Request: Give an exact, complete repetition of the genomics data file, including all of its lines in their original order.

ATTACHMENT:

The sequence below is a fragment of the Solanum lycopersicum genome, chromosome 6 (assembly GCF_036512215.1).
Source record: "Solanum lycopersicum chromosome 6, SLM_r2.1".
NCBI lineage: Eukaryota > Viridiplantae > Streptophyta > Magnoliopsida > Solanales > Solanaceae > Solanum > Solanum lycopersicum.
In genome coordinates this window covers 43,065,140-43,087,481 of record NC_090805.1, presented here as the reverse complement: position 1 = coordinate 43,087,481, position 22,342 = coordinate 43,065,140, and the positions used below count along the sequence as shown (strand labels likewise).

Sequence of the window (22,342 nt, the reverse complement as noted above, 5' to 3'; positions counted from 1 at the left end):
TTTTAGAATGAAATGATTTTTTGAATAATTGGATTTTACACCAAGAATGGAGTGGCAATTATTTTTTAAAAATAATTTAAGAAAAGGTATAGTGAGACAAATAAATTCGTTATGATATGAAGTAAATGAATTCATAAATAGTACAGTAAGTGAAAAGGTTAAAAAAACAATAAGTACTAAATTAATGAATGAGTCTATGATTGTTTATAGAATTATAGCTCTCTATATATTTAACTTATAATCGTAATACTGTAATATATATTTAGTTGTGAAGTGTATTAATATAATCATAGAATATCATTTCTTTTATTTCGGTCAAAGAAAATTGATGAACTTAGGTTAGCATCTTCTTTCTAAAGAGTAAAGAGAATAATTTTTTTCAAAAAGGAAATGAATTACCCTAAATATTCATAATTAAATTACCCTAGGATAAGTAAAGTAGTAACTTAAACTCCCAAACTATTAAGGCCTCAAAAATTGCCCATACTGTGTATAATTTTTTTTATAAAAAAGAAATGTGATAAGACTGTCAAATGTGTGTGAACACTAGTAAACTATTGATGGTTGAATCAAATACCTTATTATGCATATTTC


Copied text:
The sequence below is a fragment of the Solanum lycopersicum genome, chromosome 6 (assembly GCF_036512215.1).
Source record: "Solanum lycopersicum chromosome 6, SLM_r2.1".
NCBI lineage: Eukaryota > Viridiplantae > Streptophyta > Magnoliopsida > Solanales > Solanaceae > Solanum > Solanum lycopersicum.
In genome coordinates this window covers 43,065,140-43,087,481 of record NC_090805.1, presented here as the reverse complement: position 1 = coordinate 43,087,481, position 22,342 = coordinate 43,065,140, and the positions used below count along the sequence as shown (strand labels likewise).

Sequence of the window (22,342 nt, the reverse complement as noted above, 5' to 3'; positions counted from 1 at the left end):
TTTTAGAATGAAATGATTTTTTGAATAATTGGATTTTACACCAAGAATGGAGTGGCAATTATTTTTTAAAAATAATTTAAGAAAAGGTATAGTGAGACAAATAAATTCGTTATGATATGAAGTAAATGAATTCATAAATAGTACAGTAAGTGAAAAGGTTAAAAAAACAATAAGTACTAAATTAATGAATGAGTCTATGATTGTTTATAGAATTATAGCTCTCTATATATTTAACTTATAATCGTAATACTGTAATATATATTTAGTTGTGAAGTGTATTAATATAATCATAGAATATCATTTCTTTTATTTCGGTCAAAGAAAATTGATGAACTTAGGTTAGCATCTTCTTTCTAAAGAGTAAAGAGAATAATTTTTTTCAAAAAGGAAATGAATTACCCTAAATATTCATAATTAAATTACCCTAGGATAAGTAAAGTAGTAACTTAAACTCCCAAACTATTAAGGCCTCAAAAATTGCCCATACTGTGTATAATTTTTTTTATAAAAAAGAAATGTGATAAGACTGTCAAATGTGTGTGAACACTAGTAAACTATTGATGGTTGAATCAAATACCTTATTATGCATATTTC